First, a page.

The first system to gain FDA approval is the Medtronic 670G, which adjusts basal insulin delivery every 5 minutes when in auto mode. This system utilizes the Guardian sensor 3, which offers enhanced sensor accuracy, with an overall MARD of 9.64% (117). The system was associated with a reduction in A1C from 7.4 to 6.9% and there were trends in improvement of time in target range and hypoglycemia in a non-randomized study of 124 patients with type 1 diabetes (118). A subsequent randomized trial of 151 adults and children demonstrated a significant reduction in A1c and TBR compared to insulin pump without CGM (119). There are few studies addressing long-term use however. In a 1-year prospective observational study of 84 patients, 28% stopped using auto mode by 3 months, and 33% discontinued by 12 months (120). The most common reasons for discontinuation included sensor issues (62%) and difficulty obtaining supplies (12%), fear of hypoglycemia (12%), and preference for injections (8%) or sports (8%). In a study of 92 youth, 30% discontinued HCL, typically between 3 and 6 months after initiation, due to issues such as difficulty with calibrations, alarms, and extra time needed for operation (121).


This HCL system is approved for use in Europe and features substantially reduce frequency of alerts, improved time in auto mode, remote software updating, an adjustable target setting as low as 100 mg/dl and enable users to view data via an app on mobile devices (122). In a single arm study of 157 adolescents and adults the 780G system resulted in nearly 95% time in automated mode with 1.2 exits per week, improved A1C, TIR, and TBR (123). In a randomized study of 82 persons with type 1 diabetes using multiple injections per day and isCGM, AHCL resulted in improvements in A1C (-1·42%, 95% CI -1·74 to -1·10; p<0·0001) and TIR, but no difference in hypoglycemia (124). There was an improvement in treatment satisfaction, fear of hypoglycemia, and similar diabetes quality of life. By comparison in a randomized study of 41 participants with type 1 diabetes who were naïve to both CGM or insulin pump technologies, AHCL also resulted in improvements in TBR (125). In a real-world study of 3211 youth (<age 15 years) and 8874 individuals >age 15 years, ACHL demonstrated >90% treatment persistence over 6 months (126). The ACHL system was reported to have better glucose monitoring treatment satisfaction but similar diabetes distress, technology attitudes, and fear of hypoglycemia compared to the 670G system (127).


This system utilizes a t:slim X2 insulin pump with a calibration-free Dexcom G6 sensor (128). In a 6-month trial of 168 patients (age 14-71) randomized 2:1 to hybrid closed loop vs. sensor augmented pump alone, the % time in target 70-180 mg/dl was increased by 11% more in the hybrid closed loop group compared to sensor augmented pump (p<0.0001), with improvements in hypoglycemia, mean glucose and A1c. Moreover, real-world outcomes among 1435 persons with type 1 diabetes included reduced impact of diabetes on life, improved device related treatment satisfaction, and improved emotional well-being (129).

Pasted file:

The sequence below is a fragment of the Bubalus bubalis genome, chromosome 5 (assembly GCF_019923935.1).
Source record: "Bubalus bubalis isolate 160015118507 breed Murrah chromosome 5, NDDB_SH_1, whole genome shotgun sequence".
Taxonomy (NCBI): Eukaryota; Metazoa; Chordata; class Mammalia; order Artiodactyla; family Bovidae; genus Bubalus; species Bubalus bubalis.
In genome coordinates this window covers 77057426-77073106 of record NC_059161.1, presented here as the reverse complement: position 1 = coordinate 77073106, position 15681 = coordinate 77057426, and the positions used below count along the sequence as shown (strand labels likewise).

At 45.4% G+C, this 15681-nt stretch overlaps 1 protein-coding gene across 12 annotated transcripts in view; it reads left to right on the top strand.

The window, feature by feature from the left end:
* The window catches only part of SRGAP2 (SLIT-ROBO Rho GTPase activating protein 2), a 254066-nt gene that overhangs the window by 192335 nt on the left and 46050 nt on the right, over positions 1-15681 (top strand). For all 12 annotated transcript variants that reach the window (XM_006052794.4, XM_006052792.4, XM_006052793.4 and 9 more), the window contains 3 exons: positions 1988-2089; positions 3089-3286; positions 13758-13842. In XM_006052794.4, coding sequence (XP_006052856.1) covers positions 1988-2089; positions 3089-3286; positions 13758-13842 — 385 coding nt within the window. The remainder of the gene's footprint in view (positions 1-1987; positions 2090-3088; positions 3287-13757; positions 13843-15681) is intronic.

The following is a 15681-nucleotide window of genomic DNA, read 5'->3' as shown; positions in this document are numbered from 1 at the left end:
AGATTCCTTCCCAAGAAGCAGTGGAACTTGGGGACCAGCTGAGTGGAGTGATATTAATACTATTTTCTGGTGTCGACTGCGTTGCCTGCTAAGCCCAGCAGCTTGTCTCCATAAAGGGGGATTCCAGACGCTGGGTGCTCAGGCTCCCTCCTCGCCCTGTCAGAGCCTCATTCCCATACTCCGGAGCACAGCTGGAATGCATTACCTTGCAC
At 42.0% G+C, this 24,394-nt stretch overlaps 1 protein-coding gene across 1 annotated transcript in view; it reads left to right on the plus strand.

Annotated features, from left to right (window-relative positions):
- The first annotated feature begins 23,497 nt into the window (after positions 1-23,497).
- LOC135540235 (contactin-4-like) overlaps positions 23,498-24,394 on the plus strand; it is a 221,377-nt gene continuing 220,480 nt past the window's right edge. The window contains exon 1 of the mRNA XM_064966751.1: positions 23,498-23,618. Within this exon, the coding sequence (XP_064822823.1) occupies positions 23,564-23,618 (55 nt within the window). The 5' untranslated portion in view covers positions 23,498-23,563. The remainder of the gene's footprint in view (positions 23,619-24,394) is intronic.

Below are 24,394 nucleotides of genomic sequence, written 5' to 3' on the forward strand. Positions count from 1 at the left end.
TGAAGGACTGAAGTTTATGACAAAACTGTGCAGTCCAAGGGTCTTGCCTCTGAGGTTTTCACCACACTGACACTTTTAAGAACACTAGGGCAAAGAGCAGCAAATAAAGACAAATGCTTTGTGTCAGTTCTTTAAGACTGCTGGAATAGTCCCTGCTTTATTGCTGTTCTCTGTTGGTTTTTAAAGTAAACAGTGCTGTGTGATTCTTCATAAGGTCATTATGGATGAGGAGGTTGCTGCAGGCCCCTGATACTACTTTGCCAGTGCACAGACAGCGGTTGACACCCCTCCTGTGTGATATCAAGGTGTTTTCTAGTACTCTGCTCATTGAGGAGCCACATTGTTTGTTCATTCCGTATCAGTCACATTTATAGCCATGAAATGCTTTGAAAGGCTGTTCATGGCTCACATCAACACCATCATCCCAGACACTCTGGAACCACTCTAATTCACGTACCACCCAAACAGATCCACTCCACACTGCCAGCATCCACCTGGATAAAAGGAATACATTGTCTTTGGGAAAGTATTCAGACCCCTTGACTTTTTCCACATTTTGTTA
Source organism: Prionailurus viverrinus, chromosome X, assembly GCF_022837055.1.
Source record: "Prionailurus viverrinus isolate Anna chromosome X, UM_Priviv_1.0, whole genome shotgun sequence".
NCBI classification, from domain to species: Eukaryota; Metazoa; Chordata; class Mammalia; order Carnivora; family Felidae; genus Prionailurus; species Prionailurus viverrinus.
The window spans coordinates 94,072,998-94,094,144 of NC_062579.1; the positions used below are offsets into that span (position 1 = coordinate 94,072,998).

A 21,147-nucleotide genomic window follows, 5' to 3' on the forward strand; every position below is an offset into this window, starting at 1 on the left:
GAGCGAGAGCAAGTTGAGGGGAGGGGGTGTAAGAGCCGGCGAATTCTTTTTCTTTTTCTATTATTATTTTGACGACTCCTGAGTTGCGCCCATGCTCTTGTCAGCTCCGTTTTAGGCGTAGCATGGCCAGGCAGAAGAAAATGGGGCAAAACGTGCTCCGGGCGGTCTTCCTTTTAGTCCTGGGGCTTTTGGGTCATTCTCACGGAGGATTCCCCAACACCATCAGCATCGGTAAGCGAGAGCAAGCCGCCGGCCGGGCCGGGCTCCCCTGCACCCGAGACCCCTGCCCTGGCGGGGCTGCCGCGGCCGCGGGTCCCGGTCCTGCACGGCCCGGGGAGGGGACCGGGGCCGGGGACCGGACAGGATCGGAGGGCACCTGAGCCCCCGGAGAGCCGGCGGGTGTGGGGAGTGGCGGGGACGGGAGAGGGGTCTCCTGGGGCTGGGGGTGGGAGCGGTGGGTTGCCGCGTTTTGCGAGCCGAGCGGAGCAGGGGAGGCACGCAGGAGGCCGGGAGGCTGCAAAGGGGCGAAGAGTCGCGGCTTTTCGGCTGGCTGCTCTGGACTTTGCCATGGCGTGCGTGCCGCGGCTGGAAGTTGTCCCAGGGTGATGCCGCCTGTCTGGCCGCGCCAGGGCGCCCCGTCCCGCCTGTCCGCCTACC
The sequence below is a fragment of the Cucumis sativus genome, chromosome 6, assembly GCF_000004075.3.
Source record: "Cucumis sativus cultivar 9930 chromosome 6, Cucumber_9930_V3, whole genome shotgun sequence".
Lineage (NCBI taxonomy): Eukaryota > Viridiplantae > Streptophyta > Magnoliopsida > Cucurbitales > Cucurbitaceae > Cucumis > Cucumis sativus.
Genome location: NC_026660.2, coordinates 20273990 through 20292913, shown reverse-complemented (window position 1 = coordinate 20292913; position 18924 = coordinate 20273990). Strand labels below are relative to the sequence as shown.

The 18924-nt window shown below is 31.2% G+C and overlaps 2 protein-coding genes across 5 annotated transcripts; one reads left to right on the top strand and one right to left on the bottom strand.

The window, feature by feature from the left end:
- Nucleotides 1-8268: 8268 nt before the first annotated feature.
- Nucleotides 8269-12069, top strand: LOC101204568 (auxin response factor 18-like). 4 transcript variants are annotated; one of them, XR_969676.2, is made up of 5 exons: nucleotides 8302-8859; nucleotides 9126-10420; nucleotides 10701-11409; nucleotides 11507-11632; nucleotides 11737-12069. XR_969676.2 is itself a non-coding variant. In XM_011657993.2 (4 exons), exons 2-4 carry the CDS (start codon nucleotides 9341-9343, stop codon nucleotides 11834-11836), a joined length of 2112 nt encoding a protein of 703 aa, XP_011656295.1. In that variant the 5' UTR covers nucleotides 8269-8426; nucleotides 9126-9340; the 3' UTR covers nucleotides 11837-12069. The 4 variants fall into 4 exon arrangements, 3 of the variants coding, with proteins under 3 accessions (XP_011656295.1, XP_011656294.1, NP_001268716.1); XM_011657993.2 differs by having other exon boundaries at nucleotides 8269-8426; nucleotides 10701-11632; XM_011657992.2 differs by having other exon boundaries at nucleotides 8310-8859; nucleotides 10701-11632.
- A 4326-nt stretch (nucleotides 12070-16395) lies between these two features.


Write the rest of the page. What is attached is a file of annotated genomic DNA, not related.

The Omnipod 5 is a HCL system that uses the Omnipod DASH platform (130). In a single arm study, the Omnipod 5 demonstrated a reduction in A1C of 0.38%, increase in TIR of 9.3% and decrease in TBR of 1.6% (131).

Table 6.

Comparison of Hybrid Closed Loop Systems

Medtronic 670G/770GMedtronic 780GTandem T:Slim with Control IQOmnipod 5iLet Bionic Pancreas
Insulin deliveryTubingTubingTubingTubeless (pod)Tubing
CGMGuardian 3Guardian 4Dexcom G6Dexcom G6Dexcom G6
Reservoir capacity (unit)300300300200180
Calibration neededYesNoNoNoNo
DME companyPharmacyTo be determined
Control via smartphoneData viewable from SmartphoneData viewable from SmartphoneSmartphone bolusCompatible smartphone controllerNo
Algorithm initiation48 hours in manual mode to estimate
48 hours in manual mode to
estimate TDI
Weight and TDI entry with maximum delivery of 50% TDI over 2 hrTDI estimated from programmed
basal rates
Weight entry
Bolus automationNoYes, every 5 minutesup to 1 auto-correction bolus//hr if glucose predicted >180 mg/dlNounknown
Other inputsCIR, AIT
Unable to override bolus dose
CIR, AITCIR, ISF, AIT is fixed at 5 hoursCIR, ISF, AIT
Bolus calculator uses CGM rate of change
“Usual for Me”, “More”, or “Less” customized by
Extended bolusNoNoYes, up to 2 hrNoNo
Algorithm adjustmentEvery 6 daysEvery 6 daysTDI used to scale basal changesEvery 3 days with pod changeContinuously or based on
change in entered weight
Target120 mg/dl100, 110,
120 mg/dl
112.5-160 mg/dl110, 120, 130,
140, 150 mg/dl, customizable by time of day